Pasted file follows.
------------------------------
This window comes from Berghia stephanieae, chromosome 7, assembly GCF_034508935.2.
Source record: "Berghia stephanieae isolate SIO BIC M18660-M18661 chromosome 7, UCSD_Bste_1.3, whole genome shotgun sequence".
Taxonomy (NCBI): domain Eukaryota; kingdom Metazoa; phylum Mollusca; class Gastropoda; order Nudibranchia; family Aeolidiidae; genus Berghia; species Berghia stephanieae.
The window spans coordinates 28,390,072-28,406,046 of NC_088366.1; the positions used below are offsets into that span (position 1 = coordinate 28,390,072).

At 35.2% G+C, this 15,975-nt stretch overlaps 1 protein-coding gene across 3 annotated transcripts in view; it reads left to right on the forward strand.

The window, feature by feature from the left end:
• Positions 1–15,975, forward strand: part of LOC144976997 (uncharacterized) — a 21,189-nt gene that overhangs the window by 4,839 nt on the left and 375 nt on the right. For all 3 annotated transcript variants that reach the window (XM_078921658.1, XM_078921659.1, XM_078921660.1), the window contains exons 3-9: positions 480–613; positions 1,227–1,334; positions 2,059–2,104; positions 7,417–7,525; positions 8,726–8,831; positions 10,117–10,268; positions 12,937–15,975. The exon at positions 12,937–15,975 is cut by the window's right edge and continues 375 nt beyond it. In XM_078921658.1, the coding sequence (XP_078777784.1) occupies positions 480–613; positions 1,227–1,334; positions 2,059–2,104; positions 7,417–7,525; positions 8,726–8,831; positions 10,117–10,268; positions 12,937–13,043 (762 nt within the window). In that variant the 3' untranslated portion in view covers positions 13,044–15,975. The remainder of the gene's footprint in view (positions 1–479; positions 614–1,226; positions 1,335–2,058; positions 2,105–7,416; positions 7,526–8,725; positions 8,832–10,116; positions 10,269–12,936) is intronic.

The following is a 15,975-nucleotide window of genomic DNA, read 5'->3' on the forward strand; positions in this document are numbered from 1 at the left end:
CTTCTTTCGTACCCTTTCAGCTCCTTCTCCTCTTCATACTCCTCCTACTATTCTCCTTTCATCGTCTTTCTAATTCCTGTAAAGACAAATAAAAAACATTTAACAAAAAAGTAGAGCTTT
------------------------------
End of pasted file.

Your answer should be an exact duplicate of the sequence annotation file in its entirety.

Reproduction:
This window comes from Berghia stephanieae, chromosome 7, assembly GCF_034508935.2.
Source record: "Berghia stephanieae isolate SIO BIC M18660-M18661 chromosome 7, UCSD_Bste_1.3, whole genome shotgun sequence".
Taxonomy (NCBI): domain Eukaryota; kingdom Metazoa; phylum Mollusca; class Gastropoda; order Nudibranchia; family Aeolidiidae; genus Berghia; species Berghia stephanieae.
The window spans coordinates 28,390,072-28,406,046 of NC_088366.1; the positions used below are offsets into that span (position 1 = coordinate 28,390,072).

At 35.2% G+C, this 15,975-nt stretch overlaps 1 protein-coding gene across 3 annotated transcripts in view; it reads left to right on the forward strand.

The window, feature by feature from the left end:
• Positions 1–15,975, forward strand: part of LOC144976997 (uncharacterized) — a 21,189-nt gene that overhangs the window by 4,839 nt on the left and 375 nt on the right. For all 3 annotated transcript variants that reach the window (XM_078921658.1, XM_078921659.1, XM_078921660.1), the window contains exons 3-9: positions 480–613; positions 1,227–1,334; positions 2,059–2,104; positions 7,417–7,525; positions 8,726–8,831; positions 10,117–10,268; positions 12,937–15,975. The exon at positions 12,937–15,975 is cut by the window's right edge and continues 375 nt beyond it. In XM_078921658.1, the coding sequence (XP_078777784.1) occupies positions 480–613; positions 1,227–1,334; positions 2,059–2,104; positions 7,417–7,525; positions 8,726–8,831; positions 10,117–10,268; positions 12,937–13,043 (762 nt within the window). In that variant the 3' untranslated portion in view covers positions 13,044–15,975. The remainder of the gene's footprint in view (positions 1–479; positions 614–1,226; positions 1,335–2,058; positions 2,105–7,416; positions 7,526–8,725; positions 8,832–10,116; positions 10,269–12,936) is intronic.

The following is a 15,975-nucleotide window of genomic DNA, read 5'->3' on the forward strand; positions in this document are numbered from 1 at the left end:
CTTCTTTCGTACCCTTTCAGCTCCTTCTCCTCTTCATACTCCTCCTACTATTCTCCTTTCATCGTCTTTCTAATTCCTGTAAAGACAAATAAAAAACATTTAACAAAAAAGTAGAGCTTT